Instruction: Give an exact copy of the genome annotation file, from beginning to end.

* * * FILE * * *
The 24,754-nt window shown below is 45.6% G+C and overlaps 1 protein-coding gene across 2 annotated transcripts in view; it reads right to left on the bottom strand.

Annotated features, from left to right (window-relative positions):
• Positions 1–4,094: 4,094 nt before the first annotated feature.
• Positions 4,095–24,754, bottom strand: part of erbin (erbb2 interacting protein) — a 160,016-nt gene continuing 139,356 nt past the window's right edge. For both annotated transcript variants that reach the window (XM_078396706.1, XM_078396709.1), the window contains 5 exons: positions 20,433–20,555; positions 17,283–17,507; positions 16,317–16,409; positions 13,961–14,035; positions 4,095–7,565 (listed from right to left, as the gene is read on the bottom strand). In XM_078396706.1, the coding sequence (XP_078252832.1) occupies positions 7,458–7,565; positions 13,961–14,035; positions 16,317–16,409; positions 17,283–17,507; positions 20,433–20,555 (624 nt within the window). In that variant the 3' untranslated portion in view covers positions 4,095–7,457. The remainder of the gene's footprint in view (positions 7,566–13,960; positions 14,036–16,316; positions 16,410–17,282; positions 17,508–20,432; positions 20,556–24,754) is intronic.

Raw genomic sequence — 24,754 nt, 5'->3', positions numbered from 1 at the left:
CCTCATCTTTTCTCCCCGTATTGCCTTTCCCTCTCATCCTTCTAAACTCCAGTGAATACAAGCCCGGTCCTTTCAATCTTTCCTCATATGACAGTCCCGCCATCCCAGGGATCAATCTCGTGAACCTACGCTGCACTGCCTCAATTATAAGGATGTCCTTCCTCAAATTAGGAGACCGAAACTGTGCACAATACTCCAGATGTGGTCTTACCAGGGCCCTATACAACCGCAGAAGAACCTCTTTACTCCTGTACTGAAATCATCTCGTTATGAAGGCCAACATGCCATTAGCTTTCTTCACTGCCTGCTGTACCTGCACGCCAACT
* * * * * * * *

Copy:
The 24,754-nt window shown below is 45.6% G+C and overlaps 1 protein-coding gene across 2 annotated transcripts in view; it reads right to left on the bottom strand.

Annotated features, from left to right (window-relative positions):
• Positions 1–4,094: 4,094 nt before the first annotated feature.
• Positions 4,095–24,754, bottom strand: part of erbin (erbb2 interacting protein) — a 160,016-nt gene continuing 139,356 nt past the window's right edge. For both annotated transcript variants that reach the window (XM_078396706.1, XM_078396709.1), the window contains 5 exons: positions 20,433–20,555; positions 17,283–17,507; positions 16,317–16,409; positions 13,961–14,035; positions 4,095–7,565 (listed from right to left, as the gene is read on the bottom strand). In XM_078396706.1, the coding sequence (XP_078252832.1) occupies positions 7,458–7,565; positions 13,961–14,035; positions 16,317–16,409; positions 17,283–17,507; positions 20,433–20,555 (624 nt within the window). In that variant the 3' untranslated portion in view covers positions 4,095–7,457. The remainder of the gene's footprint in view (positions 7,566–13,960; positions 14,036–16,316; positions 16,410–17,282; positions 17,508–20,432; positions 20,556–24,754) is intronic.

Raw genomic sequence — 24,754 nt, 5'->3', positions numbered from 1 at the left:
CCTCATCTTTTCTCCCCGTATTGCCTTTCCCTCTCATCCTTCTAAACTCCAGTGAATACAAGCCCGGTCCTTTCAATCTTTCCTCATATGACAGTCCCGCCATCCCAGGGATCAATCTCGTGAACCTACGCTGCACTGCCTCAATTATAAGGATGTCCTTCCTCAAATTAGGAGACCGAAACTGTGCACAATACTCCAGATGTGGTCTTACCAGGGCCCTATACAACCGCAGAAGAACCTCTTTACTCCTGTACTGAAATCATCTCGTTATGAAGGCCAACATGCCATTAGCTTTCTTCACTGCCTGCTGTACCTGCACGCCAACT